Section 1028 fundamentally maintains the unwarranted restrictions on the executive branch’s authority to transfer detainees to a foreign country. This provision hinders the Executive’s ability to carry out its military, national security, and foreign relations activities and would, under certain circumstances, violate constitutional separation of powers principles… The Congress designed these sections, and has here renewed them once more, in order to foreclose my ability to shut down the Guantanamo Bay detention facility.
There has been much criticism of the 112th Congress as the worst Congress ever, but writing at Esquire today, Charlie Pierce observes that it is more than just Congress that is out-of-whack when it comes to governance. Presidential signing statements are another alarm warning us that our system of government is broken. Pierce writes:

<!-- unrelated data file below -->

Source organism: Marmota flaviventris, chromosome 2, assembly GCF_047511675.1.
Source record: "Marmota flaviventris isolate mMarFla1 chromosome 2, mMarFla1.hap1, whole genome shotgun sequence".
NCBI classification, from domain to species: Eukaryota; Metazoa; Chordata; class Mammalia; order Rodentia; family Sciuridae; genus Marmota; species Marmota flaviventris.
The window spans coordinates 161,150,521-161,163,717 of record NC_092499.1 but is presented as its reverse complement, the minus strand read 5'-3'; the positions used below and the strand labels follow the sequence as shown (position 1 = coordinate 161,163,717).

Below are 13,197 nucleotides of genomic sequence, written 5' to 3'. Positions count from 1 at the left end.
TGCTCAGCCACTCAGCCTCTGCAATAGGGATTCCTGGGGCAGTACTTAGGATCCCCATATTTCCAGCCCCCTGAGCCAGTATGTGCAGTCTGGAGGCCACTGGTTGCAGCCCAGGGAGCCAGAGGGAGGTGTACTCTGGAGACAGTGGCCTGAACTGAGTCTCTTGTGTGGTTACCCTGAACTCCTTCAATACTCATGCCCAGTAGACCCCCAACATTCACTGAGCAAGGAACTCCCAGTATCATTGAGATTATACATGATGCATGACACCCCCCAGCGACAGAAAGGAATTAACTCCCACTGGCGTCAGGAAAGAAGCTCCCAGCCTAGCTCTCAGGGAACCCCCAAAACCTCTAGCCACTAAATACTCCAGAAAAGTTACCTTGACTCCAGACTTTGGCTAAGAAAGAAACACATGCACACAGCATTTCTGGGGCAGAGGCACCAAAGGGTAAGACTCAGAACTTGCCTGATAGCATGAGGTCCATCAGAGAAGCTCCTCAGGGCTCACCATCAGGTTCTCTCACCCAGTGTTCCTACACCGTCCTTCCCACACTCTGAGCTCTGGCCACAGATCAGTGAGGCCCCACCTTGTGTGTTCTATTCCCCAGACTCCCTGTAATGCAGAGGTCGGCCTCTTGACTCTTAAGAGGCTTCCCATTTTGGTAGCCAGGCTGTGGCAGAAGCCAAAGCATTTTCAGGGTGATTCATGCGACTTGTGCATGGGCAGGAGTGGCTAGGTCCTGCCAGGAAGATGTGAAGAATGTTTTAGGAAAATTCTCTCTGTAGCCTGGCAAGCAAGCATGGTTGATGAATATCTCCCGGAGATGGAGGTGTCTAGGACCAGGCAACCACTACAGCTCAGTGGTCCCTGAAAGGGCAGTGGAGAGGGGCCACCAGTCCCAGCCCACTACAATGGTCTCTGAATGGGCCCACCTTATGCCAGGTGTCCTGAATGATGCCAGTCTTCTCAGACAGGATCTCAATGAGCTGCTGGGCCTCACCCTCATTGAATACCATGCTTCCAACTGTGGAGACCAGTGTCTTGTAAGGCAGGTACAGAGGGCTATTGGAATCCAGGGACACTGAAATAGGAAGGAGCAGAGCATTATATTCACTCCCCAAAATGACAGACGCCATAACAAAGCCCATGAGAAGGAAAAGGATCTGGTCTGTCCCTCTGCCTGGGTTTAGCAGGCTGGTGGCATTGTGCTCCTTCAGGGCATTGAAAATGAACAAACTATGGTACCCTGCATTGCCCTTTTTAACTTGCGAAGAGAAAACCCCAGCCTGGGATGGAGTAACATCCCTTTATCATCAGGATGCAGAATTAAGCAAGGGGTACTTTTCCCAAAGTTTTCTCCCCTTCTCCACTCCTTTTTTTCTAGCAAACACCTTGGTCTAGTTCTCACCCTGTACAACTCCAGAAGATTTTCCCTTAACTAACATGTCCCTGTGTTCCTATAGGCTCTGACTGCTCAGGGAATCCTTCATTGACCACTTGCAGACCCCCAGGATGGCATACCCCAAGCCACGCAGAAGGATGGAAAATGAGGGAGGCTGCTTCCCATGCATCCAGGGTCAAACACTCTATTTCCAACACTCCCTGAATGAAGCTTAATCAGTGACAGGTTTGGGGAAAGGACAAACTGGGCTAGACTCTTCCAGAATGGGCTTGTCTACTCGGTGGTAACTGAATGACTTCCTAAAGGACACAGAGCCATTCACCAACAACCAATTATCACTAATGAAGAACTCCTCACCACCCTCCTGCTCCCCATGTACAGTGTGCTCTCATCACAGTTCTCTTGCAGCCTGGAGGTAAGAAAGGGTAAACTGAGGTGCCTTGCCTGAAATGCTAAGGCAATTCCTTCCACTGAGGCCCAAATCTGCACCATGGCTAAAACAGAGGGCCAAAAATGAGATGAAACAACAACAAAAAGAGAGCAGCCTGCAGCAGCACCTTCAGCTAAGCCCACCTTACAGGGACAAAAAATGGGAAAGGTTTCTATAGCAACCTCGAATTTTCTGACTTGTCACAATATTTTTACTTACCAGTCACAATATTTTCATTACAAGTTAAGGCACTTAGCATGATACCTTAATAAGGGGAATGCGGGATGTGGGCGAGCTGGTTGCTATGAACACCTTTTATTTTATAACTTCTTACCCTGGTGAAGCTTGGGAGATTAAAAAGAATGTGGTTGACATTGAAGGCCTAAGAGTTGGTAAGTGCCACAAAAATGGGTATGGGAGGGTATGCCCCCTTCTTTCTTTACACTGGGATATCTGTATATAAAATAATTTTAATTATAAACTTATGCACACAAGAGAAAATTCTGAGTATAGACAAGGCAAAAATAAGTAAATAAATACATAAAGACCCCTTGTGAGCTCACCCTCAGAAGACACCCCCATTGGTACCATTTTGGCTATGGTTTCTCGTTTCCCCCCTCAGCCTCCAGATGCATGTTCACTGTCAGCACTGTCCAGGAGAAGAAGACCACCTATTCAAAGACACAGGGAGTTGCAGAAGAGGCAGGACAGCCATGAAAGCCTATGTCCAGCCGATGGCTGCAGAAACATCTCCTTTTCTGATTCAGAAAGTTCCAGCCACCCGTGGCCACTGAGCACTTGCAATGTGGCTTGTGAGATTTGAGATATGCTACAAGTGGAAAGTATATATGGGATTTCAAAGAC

Yes, Congress has partly tied his hands, and it has done so by making it harder for him to close Gitmo down. But, even against that, the president argues for the supremacy of the executive branch in such matters. That, coupled with a veto warning that was as empty as a toddler’s threat to run away from home, vitiates any case the president might choose to make that what he really wants to do is to protect the Bill Of Rights. The presidency has been allowed to become a dangerous beast over a number of decades, to the point where anyone who seeks it can rightly be presumed to have at least the spark of lawless authoritarianism in him. And, if that spark is there, the presidency will seek it out and bring it to flame. This president is no different.